Thursday, July 22, 2010

Down on the Farm

We have a new family addiction - this place . It's become a bit of a weekly routine now - after Miles' mid-day nap, we hop in the car and head down to the farm. First we pick a few pints of raspberries from the enormous, rambling patch, while Miles rides in the Ergo and studies the raspberry leaves and begs tastes of the berries. Then, when Mr. Fussypants starts showing up, he and I take a break under a nearby oak for a little snack. While he noisily nurses, I get to stretch out in the grass and watch the butterflies in the hay field. Once we've picked our pints we usually find Jo, the farmer, a delightful tidbit of a woman with cropped pants and cropped hair, tossing a bag of fresh basil into our car.

 Miles spends some time tearing around on his hands and knees under the apple trees, probably ingesting more grass and insect parts than is strictly safe, while we wade through the chest-high perrenial garden with Jo's scissors. I've found the sweet spot in the huge, wild garden, a spot to pause for a moment where the air suddenly smells so strongly of lemon balm and morning glory that it's like a little high - I forget where I am for a second and just breathe, delighted.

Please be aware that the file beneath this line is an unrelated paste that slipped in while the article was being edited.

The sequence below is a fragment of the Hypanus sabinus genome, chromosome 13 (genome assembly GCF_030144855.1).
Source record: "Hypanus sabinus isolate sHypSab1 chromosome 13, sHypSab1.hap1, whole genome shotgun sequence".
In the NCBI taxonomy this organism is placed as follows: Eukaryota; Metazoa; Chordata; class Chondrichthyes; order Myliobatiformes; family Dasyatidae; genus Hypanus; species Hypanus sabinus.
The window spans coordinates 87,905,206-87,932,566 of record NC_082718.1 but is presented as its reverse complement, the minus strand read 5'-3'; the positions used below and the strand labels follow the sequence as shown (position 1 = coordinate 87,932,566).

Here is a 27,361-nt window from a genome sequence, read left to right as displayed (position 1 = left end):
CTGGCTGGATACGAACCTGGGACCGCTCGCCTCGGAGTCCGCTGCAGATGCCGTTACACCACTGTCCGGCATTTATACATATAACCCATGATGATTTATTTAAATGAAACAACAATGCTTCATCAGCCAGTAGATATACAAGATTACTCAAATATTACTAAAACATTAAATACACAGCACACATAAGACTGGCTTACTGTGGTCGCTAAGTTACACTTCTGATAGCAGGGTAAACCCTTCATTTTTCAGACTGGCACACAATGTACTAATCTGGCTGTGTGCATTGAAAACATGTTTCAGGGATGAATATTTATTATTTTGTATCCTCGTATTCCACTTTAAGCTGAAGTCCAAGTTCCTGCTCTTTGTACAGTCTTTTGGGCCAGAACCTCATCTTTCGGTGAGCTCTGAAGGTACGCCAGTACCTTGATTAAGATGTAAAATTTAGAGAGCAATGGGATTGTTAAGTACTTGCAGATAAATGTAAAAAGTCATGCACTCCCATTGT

Once we've got armfuls of flowers for the kitchen table, we trot across the street to visit Maud, the Suffolk Punch draft horse, and the rest of the livestock. Beau Chemin is a preservation farm, so all of their livestock are endangered Heritage breeds, breeds that were common in farming years ago and perfectly suited to their jobs, but that have almost died out in the wake of mechanization and the age of inbred, standardized animal breeds. The vast majority of livestock breeds in the US have disappeared forever - farms like this one are trying to hold onto, and spread, some of the old breeds because, in truth, they are far superior when it comes to health, longevity and usually even temperament. Miles loves Maud, with her enormous velvet face and steamy horse lips. I think he thinks she's Ginger, but bigger. He is also a big fan of Jack, the donkey. He's not a heritage breed. He's, as Jo puts it, "just a donkey. We keep him for comic relief."

It's strange how much joy we've been getting out of our little farm trips. When we drive away Miles is covered from head to toe with dirt and raspberry juice and smashed blades of grass, and the whole car smells like flowers and basil, and we find ourselves breathing deeply and just grinning the whole ride home. Life is pretty good around here.


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